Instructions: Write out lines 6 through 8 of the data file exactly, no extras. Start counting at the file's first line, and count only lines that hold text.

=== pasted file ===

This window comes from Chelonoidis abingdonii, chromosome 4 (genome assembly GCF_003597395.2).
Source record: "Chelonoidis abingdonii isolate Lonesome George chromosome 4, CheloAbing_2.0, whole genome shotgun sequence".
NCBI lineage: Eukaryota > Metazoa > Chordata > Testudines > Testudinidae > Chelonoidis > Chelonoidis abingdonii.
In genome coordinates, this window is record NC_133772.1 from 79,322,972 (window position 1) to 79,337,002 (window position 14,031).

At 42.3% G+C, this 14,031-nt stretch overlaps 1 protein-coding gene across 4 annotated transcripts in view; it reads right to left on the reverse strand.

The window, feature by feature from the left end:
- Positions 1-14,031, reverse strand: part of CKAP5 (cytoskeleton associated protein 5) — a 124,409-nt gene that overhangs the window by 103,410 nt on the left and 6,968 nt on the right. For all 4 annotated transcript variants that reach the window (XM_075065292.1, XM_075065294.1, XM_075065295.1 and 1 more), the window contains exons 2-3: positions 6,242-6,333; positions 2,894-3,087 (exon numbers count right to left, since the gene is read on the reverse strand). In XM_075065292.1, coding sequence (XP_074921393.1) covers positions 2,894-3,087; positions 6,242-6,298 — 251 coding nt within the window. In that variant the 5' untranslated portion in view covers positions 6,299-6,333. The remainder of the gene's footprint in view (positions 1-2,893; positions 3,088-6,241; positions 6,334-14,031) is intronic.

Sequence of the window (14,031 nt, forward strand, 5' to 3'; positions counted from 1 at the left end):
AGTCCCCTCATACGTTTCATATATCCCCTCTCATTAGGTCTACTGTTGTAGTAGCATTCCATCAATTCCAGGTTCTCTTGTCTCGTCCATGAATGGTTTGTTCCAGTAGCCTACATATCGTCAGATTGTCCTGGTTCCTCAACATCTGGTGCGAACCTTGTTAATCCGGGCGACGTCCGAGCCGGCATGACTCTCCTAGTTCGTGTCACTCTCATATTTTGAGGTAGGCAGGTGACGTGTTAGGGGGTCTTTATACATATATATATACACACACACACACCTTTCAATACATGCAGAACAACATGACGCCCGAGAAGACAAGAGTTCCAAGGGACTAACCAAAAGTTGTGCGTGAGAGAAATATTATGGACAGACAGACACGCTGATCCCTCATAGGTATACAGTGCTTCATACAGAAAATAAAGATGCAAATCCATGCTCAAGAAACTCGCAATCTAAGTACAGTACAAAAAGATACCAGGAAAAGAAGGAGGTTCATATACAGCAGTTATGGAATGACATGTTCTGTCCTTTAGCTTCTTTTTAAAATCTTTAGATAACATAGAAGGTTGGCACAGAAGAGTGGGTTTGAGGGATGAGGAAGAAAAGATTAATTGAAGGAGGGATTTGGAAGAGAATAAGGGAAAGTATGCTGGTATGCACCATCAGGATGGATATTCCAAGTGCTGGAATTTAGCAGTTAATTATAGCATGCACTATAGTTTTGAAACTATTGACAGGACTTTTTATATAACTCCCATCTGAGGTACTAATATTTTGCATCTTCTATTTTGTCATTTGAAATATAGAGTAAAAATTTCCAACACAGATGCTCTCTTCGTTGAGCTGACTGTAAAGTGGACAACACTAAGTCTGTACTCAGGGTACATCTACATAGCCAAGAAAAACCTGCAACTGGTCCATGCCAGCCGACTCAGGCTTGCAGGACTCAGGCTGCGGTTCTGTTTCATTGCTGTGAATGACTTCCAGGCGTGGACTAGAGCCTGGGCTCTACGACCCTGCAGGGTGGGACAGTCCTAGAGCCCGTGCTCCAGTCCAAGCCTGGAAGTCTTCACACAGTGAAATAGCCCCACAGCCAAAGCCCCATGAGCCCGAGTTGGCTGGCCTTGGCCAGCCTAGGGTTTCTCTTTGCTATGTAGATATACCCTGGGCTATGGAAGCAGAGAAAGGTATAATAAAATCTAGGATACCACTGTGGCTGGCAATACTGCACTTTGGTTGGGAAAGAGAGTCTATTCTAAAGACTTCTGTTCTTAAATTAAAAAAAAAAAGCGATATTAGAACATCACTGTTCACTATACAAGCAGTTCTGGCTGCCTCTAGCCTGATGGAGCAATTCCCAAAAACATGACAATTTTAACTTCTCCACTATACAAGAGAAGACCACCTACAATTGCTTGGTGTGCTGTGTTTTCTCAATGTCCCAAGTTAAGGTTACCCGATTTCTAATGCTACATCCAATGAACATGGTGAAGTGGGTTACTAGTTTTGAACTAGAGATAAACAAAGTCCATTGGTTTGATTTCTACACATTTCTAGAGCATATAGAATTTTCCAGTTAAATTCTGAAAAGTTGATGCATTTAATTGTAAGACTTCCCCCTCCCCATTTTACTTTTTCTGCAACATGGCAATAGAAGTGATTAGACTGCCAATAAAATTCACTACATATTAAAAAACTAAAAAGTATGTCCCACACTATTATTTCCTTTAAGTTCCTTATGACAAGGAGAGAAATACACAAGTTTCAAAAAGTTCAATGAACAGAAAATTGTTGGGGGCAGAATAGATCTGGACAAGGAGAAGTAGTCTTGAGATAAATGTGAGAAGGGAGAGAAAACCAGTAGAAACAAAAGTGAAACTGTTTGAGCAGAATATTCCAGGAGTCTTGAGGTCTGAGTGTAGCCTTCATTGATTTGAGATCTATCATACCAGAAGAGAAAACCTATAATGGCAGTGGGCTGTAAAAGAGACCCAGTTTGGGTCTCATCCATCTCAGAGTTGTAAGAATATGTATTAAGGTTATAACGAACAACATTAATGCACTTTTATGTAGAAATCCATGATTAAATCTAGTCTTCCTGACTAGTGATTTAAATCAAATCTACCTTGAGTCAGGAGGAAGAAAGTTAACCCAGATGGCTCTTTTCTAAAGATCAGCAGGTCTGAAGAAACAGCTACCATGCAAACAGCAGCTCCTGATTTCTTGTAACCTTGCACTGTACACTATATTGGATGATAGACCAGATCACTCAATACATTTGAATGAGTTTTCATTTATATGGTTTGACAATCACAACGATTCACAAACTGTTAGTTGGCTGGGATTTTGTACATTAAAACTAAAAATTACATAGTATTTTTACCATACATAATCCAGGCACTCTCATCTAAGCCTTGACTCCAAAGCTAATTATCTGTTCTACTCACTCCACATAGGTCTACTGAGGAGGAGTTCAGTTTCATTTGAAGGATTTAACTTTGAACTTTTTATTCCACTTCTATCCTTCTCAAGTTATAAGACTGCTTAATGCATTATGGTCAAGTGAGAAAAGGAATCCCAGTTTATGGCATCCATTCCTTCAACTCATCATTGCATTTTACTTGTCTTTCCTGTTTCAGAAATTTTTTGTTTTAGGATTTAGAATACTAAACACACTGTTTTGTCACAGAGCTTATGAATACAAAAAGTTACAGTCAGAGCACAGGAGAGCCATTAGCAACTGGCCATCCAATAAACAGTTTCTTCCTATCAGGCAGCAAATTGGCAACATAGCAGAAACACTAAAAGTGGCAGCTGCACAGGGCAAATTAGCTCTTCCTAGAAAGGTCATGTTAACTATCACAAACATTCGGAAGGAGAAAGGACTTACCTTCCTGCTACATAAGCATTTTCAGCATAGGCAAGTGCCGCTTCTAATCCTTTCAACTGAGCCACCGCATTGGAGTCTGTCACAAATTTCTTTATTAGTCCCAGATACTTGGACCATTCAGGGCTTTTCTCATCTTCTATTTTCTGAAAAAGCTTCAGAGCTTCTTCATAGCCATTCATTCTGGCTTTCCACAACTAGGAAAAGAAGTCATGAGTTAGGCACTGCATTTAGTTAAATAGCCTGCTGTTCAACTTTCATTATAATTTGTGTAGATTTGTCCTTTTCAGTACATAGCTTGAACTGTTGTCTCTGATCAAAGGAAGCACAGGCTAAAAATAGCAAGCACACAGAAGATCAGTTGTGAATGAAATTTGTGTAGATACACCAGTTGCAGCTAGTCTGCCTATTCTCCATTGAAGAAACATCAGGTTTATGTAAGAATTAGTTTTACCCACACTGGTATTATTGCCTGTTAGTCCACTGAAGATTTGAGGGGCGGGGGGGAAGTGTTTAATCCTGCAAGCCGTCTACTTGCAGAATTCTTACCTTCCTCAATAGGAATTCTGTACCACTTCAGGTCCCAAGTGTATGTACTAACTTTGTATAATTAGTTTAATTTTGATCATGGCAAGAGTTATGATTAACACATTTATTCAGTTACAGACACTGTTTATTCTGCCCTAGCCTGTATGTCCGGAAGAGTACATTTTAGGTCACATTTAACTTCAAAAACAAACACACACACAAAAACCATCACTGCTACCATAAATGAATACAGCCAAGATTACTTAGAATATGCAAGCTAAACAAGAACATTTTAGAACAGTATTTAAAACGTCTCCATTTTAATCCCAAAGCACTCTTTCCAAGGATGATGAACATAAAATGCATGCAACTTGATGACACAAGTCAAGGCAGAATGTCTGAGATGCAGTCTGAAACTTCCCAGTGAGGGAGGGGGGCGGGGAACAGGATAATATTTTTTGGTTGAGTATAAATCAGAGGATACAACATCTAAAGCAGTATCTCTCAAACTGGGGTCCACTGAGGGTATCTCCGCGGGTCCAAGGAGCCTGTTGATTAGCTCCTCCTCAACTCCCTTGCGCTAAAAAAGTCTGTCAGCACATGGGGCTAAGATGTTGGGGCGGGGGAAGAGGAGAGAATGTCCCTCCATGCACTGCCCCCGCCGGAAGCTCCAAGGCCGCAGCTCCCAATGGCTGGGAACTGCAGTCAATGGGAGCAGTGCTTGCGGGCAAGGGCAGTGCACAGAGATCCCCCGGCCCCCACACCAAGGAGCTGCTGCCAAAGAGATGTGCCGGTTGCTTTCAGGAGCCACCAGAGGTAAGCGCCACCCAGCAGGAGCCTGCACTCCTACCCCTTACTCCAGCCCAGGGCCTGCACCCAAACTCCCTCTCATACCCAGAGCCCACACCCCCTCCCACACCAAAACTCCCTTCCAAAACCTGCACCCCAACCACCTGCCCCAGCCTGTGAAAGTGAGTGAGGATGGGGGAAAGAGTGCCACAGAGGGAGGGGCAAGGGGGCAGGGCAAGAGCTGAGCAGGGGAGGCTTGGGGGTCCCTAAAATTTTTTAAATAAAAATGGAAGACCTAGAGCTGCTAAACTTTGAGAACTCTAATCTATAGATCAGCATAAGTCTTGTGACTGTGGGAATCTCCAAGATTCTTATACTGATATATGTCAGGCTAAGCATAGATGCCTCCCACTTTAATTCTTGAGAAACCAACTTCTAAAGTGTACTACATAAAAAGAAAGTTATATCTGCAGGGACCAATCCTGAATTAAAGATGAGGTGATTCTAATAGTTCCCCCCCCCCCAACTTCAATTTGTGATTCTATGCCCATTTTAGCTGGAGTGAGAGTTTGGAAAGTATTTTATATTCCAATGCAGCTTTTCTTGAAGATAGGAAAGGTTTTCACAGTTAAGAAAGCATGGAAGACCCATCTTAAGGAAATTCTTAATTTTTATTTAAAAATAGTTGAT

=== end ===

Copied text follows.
The window, feature by feature from the left end:
- Positions 1-14,031, reverse strand: part of CKAP5 (cytoskeleton associated protein 5) — a 124,409-nt gene that overhangs the window by 103,410 nt on the left and 6,968 nt on the right. For all 4 annotated transcript variants that reach the window (XM_075065292.1, XM_075065294.1, XM_075065295.1 and 1 more), the window contains exons 2-3: positions 6,242-6,333; positions 2,894-3,087 (exon numbers count right to left, since the gene is read on the reverse strand). In XM_075065292.1, coding sequence (XP_074921393.1) covers positions 2,894-3,087; positions 6,242-6,298 — 251 coding nt within the window. In that variant the 5' untranslated portion in view covers positions 6,299-6,333. The remainder of the gene's footprint in view (positions 1-2,893; positions 3,088-6,241; positions 6,334-14,031) is intronic.

Sequence of the window (14,031 nt, forward strand, 5' to 3'; positions counted from 1 at the left end):